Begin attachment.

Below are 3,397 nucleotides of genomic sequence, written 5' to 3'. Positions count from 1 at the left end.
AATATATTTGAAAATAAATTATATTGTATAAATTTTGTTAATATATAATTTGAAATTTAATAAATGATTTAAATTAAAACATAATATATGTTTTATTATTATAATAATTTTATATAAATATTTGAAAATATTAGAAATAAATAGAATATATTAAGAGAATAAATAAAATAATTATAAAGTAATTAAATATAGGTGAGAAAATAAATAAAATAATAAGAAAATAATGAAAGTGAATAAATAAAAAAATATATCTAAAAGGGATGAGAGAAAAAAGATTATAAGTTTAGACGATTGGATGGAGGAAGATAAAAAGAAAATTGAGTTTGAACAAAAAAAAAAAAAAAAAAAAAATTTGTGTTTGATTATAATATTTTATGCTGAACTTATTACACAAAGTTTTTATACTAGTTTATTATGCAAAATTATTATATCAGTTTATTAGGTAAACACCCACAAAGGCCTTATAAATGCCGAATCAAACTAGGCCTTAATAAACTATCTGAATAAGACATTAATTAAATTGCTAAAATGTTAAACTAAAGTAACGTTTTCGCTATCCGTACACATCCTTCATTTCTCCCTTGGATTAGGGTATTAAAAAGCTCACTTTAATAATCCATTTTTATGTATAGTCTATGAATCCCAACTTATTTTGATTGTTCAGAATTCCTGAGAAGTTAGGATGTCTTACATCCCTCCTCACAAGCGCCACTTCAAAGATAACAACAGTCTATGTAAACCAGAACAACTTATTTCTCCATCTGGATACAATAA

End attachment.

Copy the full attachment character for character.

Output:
Below are 3,397 nucleotides of genomic sequence, written 5' to 3'. Positions count from 1 at the left end.
AATATATTTGAAAATAAATTATATTGTATAAATTTTGTTAATATATAATTTGAAATTTAATAAATGATTTAAATTAAAACATAATATATGTTTTATTATTATAATAATTTTATATAAATATTTGAAAATATTAGAAATAAATAGAATATATTAAGAGAATAAATAAAATAATTATAAAGTAATTAAATATAGGTGAGAAAATAAATAAAATAATAAGAAAATAATGAAAGTGAATAAATAAAAAAATATATCTAAAAGGGATGAGAGAAAAAAGATTATAAGTTTAGACGATTGGATGGAGGAAGATAAAAAGAAAATTGAGTTTGAACAAAAAAAAAAAAAAAAAAAAAATTTGTGTTTGATTATAATATTTTATGCTGAACTTATTACACAAAGTTTTTATACTAGTTTATTATGCAAAATTATTATATCAGTTTATTAGGTAAACACCCACAAAGGCCTTATAAATGCCGAATCAAACTAGGCCTTAATAAACTATCTGAATAAGACATTAATTAAATTGCTAAAATGTTAAACTAAAGTAACGTTTTCGCTATCCGTACACATCCTTCATTTCTCCCTTGGATTAGGGTATTAAAAAGCTCACTTTAATAATCCATTTTTATGTATAGTCTATGAATCCCAACTTATTTTGATTGTTCAGAATTCCTGAGAAGTTAGGATGTCTTACATCCCTCCTCACAAGCGCCACTTCAAAGATAACAACAGTCTATGTAAACCAGAACAACTTATTTCTCCATCTGGATACAATAA